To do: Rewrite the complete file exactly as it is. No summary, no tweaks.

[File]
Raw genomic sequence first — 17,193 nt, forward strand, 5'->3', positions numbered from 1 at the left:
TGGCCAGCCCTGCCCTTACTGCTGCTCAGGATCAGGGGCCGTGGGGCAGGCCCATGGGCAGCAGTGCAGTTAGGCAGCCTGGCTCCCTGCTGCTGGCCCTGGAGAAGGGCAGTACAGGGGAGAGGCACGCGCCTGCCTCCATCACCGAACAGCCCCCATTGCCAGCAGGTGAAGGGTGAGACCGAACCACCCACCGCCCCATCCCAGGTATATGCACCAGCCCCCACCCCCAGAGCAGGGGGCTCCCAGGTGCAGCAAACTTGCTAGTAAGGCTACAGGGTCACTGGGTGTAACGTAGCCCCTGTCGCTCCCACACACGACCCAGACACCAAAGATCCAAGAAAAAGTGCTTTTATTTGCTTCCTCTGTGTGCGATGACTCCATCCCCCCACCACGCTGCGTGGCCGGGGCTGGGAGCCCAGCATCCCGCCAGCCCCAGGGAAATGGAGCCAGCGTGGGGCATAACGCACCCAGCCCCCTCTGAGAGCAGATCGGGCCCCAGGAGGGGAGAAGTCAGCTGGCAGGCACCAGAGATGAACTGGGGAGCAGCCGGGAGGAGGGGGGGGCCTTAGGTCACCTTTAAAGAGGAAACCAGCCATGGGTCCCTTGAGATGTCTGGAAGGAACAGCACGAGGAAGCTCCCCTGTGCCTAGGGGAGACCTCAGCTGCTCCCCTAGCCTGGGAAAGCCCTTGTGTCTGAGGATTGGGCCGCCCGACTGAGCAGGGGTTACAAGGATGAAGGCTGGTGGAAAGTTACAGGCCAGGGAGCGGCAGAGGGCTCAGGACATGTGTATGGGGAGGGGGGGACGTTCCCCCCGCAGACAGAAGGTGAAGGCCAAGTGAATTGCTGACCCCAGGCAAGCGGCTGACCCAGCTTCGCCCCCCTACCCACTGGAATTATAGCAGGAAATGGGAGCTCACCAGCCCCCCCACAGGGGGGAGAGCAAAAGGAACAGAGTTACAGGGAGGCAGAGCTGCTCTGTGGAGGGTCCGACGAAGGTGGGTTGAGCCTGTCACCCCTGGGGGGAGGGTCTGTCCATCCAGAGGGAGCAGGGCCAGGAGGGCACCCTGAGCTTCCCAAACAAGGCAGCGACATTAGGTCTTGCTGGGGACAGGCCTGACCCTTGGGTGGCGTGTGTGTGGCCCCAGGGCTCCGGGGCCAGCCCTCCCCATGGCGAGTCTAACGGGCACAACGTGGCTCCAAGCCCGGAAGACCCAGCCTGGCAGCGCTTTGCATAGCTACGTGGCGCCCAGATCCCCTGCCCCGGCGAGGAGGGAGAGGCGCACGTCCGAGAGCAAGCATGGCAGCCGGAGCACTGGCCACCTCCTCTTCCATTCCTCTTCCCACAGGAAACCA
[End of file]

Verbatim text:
Raw genomic sequence first — 17,193 nt, forward strand, 5'->3', positions numbered from 1 at the left:
TGGCCAGCCCTGCCCTTACTGCTGCTCAGGATCAGGGGCCGTGGGGCAGGCCCATGGGCAGCAGTGCAGTTAGGCAGCCTGGCTCCCTGCTGCTGGCCCTGGAGAAGGGCAGTACAGGGGAGAGGCACGCGCCTGCCTCCATCACCGAACAGCCCCCATTGCCAGCAGGTGAAGGGTGAGACCGAACCACCCACCGCCCCATCCCAGGTATATGCACCAGCCCCCACCCCCAGAGCAGGGGGCTCCCAGGTGCAGCAAACTTGCTAGTAAGGCTACAGGGTCACTGGGTGTAACGTAGCCCCTGTCGCTCCCACACACGACCCAGACACCAAAGATCCAAGAAAAAGTGCTTTTATTTGCTTCCTCTGTGTGCGATGACTCCATCCCCCCACCACGCTGCGTGGCCGGGGCTGGGAGCCCAGCATCCCGCCAGCCCCAGGGAAATGGAGCCAGCGTGGGGCATAACGCACCCAGCCCCCTCTGAGAGCAGATCGGGCCCCAGGAGGGGAGAAGTCAGCTGGCAGGCACCAGAGATGAACTGGGGAGCAGCCGGGAGGAGGGGGGGGCCTTAGGTCACCTTTAAAGAGGAAACCAGCCATGGGTCCCTTGAGATGTCTGGAAGGAACAGCACGAGGAAGCTCCCCTGTGCCTAGGGGAGACCTCAGCTGCTCCCCTAGCCTGGGAAAGCCCTTGTGTCTGAGGATTGGGCCGCCCGACTGAGCAGGGGTTACAAGGATGAAGGCTGGTGGAAAGTTACAGGCCAGGGAGCGGCAGAGGGCTCAGGACATGTGTATGGGGAGGGGGGGACGTTCCCCCCGCAGACAGAAGGTGAAGGCCAAGTGAATTGCTGACCCCAGGCAAGCGGCTGACCCAGCTTCGCCCCCCTACCCACTGGAATTATAGCAGGAAATGGGAGCTCACCAGCCCCCCCACAGGGGGGAGAGCAAAAGGAACAGAGTTACAGGGAGGCAGAGCTGCTCTGTGGAGGGTCCGACGAAGGTGGGTTGAGCCTGTCACCCCTGGGGGGAGGGTCTGTCCATCCAGAGGGAGCAGGGCCAGGAGGGCACCCTGAGCTTCCCAAACAAGGCAGCGACATTAGGTCTTGCTGGGGACAGGCCTGACCCTTGGGTGGCGTGTGTGTGGCCCCAGGGCTCCGGGGCCAGCCCTCCCCATGGCGAGTCTAACGGGCACAACGTGGCTCCAAGCCCGGAAGACCCAGCCTGGCAGCGCTTTGCATAGCTACGTGGCGCCCAGATCCCCTGCCCCGGCGAGGAGGGAGAGGCGCACGTCCGAGAGCAAGCATGGCAGCCGGAGCACTGGCCACCTCCTCTTCCATTCCTCTTCCCACAGGAAACCA